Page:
The Omicron variant of the novel coronavirus, the virus that causes COVID-19, has been detected in the U.S., officials announced Wednesday, after a passenger returning from South Africa tested positive in California.
Dr. Anthony Fauci told reporters at the White House Wednesday that the Omicron variant has been found in a person in California. The person had recently returned from South Africa, according to the Associated Press. “We knew it was just a matter of time before the first case of omicron would be detected in the United States,” said Fauci.
According to The Centers for Disease Control and Prevention (CDC), the person is exhibiting only mild symptoms.
In response to the development, California Governor Gavin Newsom emphasized there was “no reason to panic,” but insisted that Americans should get vaccinated and stay indoors.
“CA’s large-scale testing and early detection systems have found the Omicron COVID-19 variant in California. We should assume that it’s in other states as well,” he tweeted. “There’s no reason to panic — but we should remain vigilant. That means get vaccinated. Get boosted. Wear a mask indoors.”
While it has been reported that the Biden administration is considering extreme measures such as a new round of lockdowns to tackle the new variant, on Monday’s edition of The Daily Wire’s “Morning Wire” podcast, guest Johns Hopkins University’s Dr. Marty Makary explained why taking a measured approach to the variant may be the best course of action for the country.
“I think the first thing is that we shouldn’t jump to conclusions. There’s a lot of fear about it, but historically all the variants to date of COVID, all 2000 of them, have been encompassed by natural and vaccinated immunity,” Dr. Makary said on the podcast.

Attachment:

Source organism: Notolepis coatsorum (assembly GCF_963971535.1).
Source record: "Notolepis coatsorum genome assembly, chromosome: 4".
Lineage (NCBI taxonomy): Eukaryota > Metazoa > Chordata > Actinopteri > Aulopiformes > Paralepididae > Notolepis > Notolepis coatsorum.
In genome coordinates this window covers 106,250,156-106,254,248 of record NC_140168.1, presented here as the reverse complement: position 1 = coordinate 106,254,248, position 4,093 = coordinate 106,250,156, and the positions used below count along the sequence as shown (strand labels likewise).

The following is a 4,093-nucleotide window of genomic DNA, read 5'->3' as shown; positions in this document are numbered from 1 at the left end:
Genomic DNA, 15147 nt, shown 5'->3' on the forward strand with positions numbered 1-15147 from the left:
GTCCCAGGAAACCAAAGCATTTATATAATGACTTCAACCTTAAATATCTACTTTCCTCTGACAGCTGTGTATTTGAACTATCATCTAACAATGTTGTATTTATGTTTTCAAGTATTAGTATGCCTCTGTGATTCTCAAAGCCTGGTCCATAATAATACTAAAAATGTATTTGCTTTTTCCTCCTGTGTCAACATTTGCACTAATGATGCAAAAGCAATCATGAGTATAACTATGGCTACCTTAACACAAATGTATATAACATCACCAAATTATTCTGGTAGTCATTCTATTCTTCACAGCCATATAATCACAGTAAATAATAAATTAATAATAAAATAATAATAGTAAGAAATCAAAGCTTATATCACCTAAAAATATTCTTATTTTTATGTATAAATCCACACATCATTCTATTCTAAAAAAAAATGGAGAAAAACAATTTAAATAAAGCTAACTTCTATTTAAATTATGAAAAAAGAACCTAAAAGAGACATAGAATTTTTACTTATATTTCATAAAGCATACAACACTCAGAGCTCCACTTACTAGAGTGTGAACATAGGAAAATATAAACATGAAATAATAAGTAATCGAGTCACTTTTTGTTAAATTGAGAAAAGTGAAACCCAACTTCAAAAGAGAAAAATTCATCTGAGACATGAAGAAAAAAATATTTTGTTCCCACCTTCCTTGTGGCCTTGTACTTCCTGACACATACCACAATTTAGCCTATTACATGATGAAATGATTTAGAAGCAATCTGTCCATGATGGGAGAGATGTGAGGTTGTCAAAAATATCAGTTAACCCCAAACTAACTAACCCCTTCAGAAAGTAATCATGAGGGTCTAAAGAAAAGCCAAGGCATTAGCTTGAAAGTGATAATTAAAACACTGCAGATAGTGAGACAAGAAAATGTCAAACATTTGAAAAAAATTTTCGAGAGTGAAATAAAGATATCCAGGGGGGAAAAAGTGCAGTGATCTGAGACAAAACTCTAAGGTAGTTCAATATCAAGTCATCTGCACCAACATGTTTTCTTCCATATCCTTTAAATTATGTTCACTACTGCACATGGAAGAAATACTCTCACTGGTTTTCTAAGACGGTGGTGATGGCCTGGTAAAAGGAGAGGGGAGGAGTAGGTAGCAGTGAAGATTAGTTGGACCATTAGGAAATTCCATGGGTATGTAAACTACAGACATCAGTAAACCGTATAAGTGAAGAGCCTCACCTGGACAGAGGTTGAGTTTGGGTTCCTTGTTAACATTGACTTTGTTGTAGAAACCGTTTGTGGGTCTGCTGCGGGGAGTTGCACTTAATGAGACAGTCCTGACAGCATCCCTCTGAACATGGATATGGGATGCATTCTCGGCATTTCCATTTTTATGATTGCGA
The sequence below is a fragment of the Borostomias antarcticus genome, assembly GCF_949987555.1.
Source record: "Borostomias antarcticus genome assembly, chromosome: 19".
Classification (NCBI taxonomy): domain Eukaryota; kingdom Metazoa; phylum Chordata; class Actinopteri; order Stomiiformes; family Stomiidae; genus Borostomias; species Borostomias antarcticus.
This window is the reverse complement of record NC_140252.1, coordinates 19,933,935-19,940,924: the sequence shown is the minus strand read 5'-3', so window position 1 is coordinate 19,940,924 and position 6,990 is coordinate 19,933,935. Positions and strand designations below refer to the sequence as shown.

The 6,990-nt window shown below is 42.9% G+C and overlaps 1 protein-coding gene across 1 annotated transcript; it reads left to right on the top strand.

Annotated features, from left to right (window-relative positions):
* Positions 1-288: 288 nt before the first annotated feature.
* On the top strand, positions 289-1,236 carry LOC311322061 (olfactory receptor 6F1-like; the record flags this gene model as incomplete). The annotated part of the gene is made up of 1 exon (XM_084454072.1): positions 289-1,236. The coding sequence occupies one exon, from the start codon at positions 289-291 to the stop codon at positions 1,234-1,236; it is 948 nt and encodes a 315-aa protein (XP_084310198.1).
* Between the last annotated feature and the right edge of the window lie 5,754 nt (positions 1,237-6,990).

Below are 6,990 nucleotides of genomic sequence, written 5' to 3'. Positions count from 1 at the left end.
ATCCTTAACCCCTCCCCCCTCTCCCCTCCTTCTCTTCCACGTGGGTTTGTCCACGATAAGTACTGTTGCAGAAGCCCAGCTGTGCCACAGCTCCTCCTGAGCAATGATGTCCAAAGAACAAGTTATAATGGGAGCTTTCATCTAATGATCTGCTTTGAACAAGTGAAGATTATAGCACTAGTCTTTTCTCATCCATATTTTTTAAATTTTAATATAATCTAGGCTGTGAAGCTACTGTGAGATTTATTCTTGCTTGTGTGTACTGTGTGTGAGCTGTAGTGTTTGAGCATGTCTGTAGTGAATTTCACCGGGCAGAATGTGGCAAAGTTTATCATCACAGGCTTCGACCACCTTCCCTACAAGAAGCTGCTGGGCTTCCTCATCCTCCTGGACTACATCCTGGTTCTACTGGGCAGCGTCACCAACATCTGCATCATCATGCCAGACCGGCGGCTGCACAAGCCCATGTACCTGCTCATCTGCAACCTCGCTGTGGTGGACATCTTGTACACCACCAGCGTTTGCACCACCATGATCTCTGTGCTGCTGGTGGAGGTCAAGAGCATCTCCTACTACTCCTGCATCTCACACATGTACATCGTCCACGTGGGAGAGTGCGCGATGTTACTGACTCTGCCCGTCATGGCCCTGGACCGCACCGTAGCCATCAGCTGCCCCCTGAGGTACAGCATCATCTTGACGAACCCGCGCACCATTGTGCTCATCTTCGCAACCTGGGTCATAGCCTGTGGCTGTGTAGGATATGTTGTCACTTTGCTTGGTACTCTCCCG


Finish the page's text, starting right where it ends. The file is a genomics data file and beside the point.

“So we should feel comforted in that, even though we don’t have good data on whether or not this evades immune protection. And I think the other point people should know is that the therapeutics that we have — the new antiviral drugs that are coming on and some of the existing medications, like fluvoxamine — work against any variants.”
“So we should feel good about our ability to fight this, [even] if it evades immune production,” he continued. “Which again is unlikely.”
When asked, “Is it more or less dangerous from what we’ve seen so far as traditional COVID?” Dr. Makary responded, “We don’t know, but it’s hard for a virus to mutate to become more dangerous at this point. None of the mutations have really demonstrated that it may become more contagious, but if it’s encompassed by our current immune protection, then we should be fine.”
Later on in the interview, Makary again reiterated that based on the evidence so far that “if we look at all the variants to date, we’ve got a good track record to say that immune protection works. It’s durable and it’s something we can depend on.”
“So, I would say, don’t change your lives. Let’s not create fear based on the unknown,” addressing Americans wondering what the next steps should be in the face of the omicron variant.
Perhaps most importantly, Makary predicted that “…Variants are going to continue to happen year-to-year. We’re going to see this virus ebb and flow at low levels. And we’re going to continue to see people with immunity protected, and they should live their lives.”
“So at this point, we need to recognize that this is going to be endemic,” he added.
To listen to Dr. Makary’s full interview on Morning Wire, click here.